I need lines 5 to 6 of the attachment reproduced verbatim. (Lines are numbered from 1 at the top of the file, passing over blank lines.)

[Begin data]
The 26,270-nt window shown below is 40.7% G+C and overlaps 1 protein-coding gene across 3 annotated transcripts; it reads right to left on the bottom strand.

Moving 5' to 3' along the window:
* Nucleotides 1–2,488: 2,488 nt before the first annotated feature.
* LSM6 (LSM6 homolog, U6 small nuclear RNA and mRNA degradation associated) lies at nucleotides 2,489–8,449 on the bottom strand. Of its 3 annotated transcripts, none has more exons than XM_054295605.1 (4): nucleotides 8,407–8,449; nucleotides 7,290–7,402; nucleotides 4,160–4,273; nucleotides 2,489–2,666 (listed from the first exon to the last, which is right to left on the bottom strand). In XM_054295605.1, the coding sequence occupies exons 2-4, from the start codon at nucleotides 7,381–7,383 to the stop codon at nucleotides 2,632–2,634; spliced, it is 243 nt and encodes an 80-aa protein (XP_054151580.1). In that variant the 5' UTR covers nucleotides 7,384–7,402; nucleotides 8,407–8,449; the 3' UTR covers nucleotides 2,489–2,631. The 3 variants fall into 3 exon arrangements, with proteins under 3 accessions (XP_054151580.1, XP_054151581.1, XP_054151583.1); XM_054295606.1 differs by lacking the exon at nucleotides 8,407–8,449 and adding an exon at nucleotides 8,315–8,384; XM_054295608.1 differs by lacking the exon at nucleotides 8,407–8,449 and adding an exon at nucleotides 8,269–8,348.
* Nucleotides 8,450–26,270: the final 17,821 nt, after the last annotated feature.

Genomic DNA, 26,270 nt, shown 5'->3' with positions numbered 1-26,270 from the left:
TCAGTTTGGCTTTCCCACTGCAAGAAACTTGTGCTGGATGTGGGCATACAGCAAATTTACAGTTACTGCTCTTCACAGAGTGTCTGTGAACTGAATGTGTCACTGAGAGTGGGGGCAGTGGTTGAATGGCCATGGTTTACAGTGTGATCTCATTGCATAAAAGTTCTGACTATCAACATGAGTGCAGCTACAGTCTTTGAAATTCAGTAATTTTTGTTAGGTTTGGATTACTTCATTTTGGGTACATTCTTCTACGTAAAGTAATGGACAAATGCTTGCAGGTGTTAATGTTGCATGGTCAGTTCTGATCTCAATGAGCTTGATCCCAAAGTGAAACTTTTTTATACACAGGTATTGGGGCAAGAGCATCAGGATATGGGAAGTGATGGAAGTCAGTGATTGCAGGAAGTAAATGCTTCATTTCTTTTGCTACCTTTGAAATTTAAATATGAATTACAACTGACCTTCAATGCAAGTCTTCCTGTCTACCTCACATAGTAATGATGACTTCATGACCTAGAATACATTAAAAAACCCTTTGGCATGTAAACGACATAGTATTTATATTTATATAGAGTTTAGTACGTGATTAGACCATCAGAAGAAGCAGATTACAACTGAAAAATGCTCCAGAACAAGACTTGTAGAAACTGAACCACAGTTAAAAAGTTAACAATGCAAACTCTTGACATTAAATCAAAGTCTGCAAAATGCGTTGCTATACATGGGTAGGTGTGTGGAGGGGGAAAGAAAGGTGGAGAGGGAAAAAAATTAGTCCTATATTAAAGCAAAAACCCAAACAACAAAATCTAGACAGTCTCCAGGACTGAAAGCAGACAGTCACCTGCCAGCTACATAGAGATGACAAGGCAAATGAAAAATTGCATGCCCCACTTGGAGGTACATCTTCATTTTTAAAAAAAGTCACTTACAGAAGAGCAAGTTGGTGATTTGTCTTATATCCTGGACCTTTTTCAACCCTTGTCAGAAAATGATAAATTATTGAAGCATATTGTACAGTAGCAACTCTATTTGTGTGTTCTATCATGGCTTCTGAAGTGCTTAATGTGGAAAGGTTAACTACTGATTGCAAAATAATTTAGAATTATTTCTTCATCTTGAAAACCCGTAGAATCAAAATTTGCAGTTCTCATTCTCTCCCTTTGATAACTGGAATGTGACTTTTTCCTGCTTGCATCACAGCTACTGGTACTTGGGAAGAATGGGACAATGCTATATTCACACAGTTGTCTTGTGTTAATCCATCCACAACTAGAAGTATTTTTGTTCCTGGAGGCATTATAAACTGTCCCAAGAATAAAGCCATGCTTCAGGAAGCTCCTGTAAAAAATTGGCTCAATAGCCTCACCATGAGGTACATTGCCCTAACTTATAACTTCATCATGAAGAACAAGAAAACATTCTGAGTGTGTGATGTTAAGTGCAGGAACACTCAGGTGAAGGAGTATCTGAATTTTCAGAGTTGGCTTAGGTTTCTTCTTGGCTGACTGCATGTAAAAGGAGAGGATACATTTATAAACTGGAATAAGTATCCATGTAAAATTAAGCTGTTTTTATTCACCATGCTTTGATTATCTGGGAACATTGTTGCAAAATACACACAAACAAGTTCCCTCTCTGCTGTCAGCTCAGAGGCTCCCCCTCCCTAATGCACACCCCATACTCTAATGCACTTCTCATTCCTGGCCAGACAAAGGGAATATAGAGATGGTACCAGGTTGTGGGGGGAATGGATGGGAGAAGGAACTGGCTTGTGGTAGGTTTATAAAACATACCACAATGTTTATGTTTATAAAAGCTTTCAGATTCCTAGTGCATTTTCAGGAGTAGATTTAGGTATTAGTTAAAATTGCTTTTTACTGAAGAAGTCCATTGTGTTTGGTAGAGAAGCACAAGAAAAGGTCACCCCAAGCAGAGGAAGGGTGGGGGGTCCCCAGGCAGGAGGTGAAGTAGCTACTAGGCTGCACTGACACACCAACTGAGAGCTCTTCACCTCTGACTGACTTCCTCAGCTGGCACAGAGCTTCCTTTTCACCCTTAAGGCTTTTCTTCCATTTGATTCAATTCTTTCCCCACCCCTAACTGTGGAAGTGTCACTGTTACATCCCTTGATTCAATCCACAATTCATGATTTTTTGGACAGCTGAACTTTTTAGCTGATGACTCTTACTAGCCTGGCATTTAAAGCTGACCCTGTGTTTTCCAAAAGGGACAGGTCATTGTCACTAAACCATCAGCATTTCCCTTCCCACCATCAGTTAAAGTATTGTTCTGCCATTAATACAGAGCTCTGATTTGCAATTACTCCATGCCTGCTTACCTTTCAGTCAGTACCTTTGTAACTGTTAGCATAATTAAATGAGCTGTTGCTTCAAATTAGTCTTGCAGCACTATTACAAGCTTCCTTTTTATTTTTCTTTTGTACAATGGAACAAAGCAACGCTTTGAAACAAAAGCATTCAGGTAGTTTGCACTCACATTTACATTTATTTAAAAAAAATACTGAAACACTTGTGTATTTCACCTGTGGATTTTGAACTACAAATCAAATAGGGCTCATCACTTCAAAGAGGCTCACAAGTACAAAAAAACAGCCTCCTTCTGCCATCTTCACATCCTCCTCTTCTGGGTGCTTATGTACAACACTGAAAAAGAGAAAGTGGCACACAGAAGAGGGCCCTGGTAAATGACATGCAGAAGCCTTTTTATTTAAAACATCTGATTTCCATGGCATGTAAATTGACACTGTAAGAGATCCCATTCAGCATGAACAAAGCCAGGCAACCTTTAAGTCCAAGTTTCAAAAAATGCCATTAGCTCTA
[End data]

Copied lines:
* Nucleotides 8,450–26,270: the final 17,821 nt, after the last annotated feature.

Genomic DNA, 26,270 nt, shown 5'->3' with positions numbered 1-26,270 from the left: